On September 18th, 1851, an editorial appeared in a new New York newspaper that began as follows: “We publish today the first number of the New-York Daily Times, and we intend to issue it every morning (Sunday excepted) for an indefinite number of years to come.” The editorial was written by the newspaper’s co-founder, Henry Jarvis Raymond. The newspaper would later lose its hyphen and the word ‘daily’, and starting in 1861 it would publish on Sunday as well. But 166 years later, it has so far kept its promise, and remains, despite the struggles of the internet age, one of the most influential news sources in the world.
When one looks at the New York Times’ current headquarters, a 52-floor skyscraper built in 2007 just off of Times Square, it’s hard to imagine the much more humble origins of this institution nicknamed ‘The Grey Lady’. It was first published in a loft in a brownstone at 113 Nassau Street between Ann and Beekman streets. The building was then half-finished and the windows lacked glass. The writers and editors worked by candlelight. Times writer Augustus Maverick called the conditions ‘raw and dismal.’ The first issue was four pages and cost a penny.
The New York Times was founded in an already crowded newspaper environment by two men--Henry J. Raymond and George Jones. New York was then teeming with dailies and weeklies, mostly published within a few blocks of City Hall. In the early 1850s, two papers stood above the others: Horace Greeley’s New York Tribune and James Gordon Bennett's New York Herald. The Times was founded as an alternative to these and other papers of the era--less focused on the scandal and sensationalism of the Herald and others in the ‘penny press’, but also lacking what for some was the moral righteousness and partisanship of Greeley’s Tribune. Raymond founded the Times with the hope of creating a more moderate, trustworthy news source, though like the Tribune it was pro-Republican once the party was founded in 1854. Raymond himself held many political positions as a Republican and once became chairman of the Republican National Committee. During his presidency the paper was a staunch defender of Abraham Lincoln.
Raymond and Jones first met while working for Horace Greeley at the New York Tribune in the 1840s. Both men were from up north. Raymond was born in Lima in upstate New York and studied in Vermont. Jones was born that state. Both worked at various newspapers in the region and Jones also worked as a banker. Before founding the Times, the two had together tried to takeover the Albany Evening Courier, then a powerful newspaper in New York State edited by Albany political giant Thurlow Weed, also a friend and ally of Raymond. In 1848 Weed offered to sell the paper to Raymond and Jones, but the deal was blocked by one part-owner who refused to sell, William White. Had this deal happened the New York Times would have never been born.
After starting at 113 Nassau Street, the Times moved up to 138 Nassau Street in 1854. Then in 1858 the Times arrived at its address for nearly 50 years--41 Park Row. This street become known as 'Newspaper Row' and was home to several of the most powerful newspapers in the country. The first Times building on Park Row was a 5-story Romanesque building designed by Thomas Jackson, the first building ever to be entirely devoted to one newspaper. It was from here that Raymond and Times part-owner Leonard Jerome defended the newspaper during the 1863 Draft Riots with gatling guns mounted on the roof.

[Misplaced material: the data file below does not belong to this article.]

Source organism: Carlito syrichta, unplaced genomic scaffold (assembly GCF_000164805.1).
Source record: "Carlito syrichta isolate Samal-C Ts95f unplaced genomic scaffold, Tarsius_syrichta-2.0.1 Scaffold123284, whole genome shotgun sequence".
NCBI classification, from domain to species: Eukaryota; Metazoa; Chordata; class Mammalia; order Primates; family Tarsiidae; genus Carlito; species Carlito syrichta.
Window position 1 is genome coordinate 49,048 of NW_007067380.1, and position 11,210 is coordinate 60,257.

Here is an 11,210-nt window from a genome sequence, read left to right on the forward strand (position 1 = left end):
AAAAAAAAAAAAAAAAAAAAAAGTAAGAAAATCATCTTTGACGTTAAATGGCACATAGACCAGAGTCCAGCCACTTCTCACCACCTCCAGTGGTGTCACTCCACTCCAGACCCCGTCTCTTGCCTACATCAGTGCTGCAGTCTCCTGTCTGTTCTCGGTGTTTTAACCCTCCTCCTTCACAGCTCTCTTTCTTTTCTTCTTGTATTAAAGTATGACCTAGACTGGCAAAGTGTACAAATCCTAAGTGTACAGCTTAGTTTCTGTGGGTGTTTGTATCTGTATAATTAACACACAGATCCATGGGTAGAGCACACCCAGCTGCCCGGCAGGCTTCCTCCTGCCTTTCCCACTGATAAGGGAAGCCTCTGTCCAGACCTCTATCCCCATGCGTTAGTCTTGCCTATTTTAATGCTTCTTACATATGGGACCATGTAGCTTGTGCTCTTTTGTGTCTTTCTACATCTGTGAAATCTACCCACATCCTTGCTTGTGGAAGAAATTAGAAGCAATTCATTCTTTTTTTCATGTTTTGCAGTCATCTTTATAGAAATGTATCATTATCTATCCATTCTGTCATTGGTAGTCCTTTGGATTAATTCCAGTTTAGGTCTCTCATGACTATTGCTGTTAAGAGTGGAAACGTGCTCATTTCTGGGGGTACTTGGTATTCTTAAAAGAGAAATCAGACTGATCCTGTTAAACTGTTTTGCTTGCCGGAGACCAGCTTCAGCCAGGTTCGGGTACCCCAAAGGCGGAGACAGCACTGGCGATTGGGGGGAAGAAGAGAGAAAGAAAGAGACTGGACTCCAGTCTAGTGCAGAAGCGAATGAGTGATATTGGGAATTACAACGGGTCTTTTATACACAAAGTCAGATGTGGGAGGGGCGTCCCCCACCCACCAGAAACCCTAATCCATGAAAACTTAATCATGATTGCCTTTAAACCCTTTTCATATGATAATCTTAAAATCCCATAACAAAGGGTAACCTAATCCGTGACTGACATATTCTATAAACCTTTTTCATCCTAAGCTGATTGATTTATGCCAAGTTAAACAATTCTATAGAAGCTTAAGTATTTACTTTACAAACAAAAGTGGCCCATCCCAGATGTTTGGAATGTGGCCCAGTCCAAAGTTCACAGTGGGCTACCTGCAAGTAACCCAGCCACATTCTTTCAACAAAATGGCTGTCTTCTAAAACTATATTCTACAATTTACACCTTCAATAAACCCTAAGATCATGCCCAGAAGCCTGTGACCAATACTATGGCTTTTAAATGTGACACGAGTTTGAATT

Raymond died in 1869, at only 49 years of age. The paper was taken over by Jones who was the publisher until his death in 1891. Under Jones, the Times led the attacks on Boss Tweed, one of the most corrupt politicians in New York’s history, a man who nonetheless had a great deal of power after the Civil War. However, the Times’ reporting and cartoons by Thomas Nast helped bring his downfall and eventual arrest. Tweed once offered the Times $5 million to not publish an article on him, but he was rebuffed. In 1869, the Times also hired its first female reporter Maria 'Middy' Morgan, who covered livestock, equestrian events and horse racing.
In 1889 the Times commissioned a new and larger building at the same location, a building which reflected the growing power of the city’s press. This 16-floor building (2 floors were added later) by architect George Post still stands today and is currently occupied by Pace University. However, the cost of the building helped contribute to a dire financial situation for the Times in the 1890s. The paper’s circulation dropped to 9000 and the paper was losing $1000 per day when it was bought in 1896 by Adolph Ochs, whose family still owns the paper today. Ochs would revive the Times and turn it largely into the newspaper we know today, in part by returning to Raymond’s vision of a paper with a moderate to progressive stance that was above tabloid sensationalism. Ochs would soon move the Times’ offices uptown to Longacre Square, which was promptly renamed Times Square. The Times remains near Times Square today.
Remarkably, the rather non-descript original home of New York Times at 113 Nassau survived until 2007 when the building was demolished to make way for a 30-floor apartment building, the Lara. The Times left the building after only three years in 1854. The building later served as the Leggats Brothers Bookstore, home to George Cram’s atlas company, an Italian restaurant, and lastly, a McDonald's. A plaque honoring Raymond and the New York Times once graced the sidewalk. However, the building was never considered for landmark designation. Today, both the building and the plaque, and any other trace of the newspaper, are gone.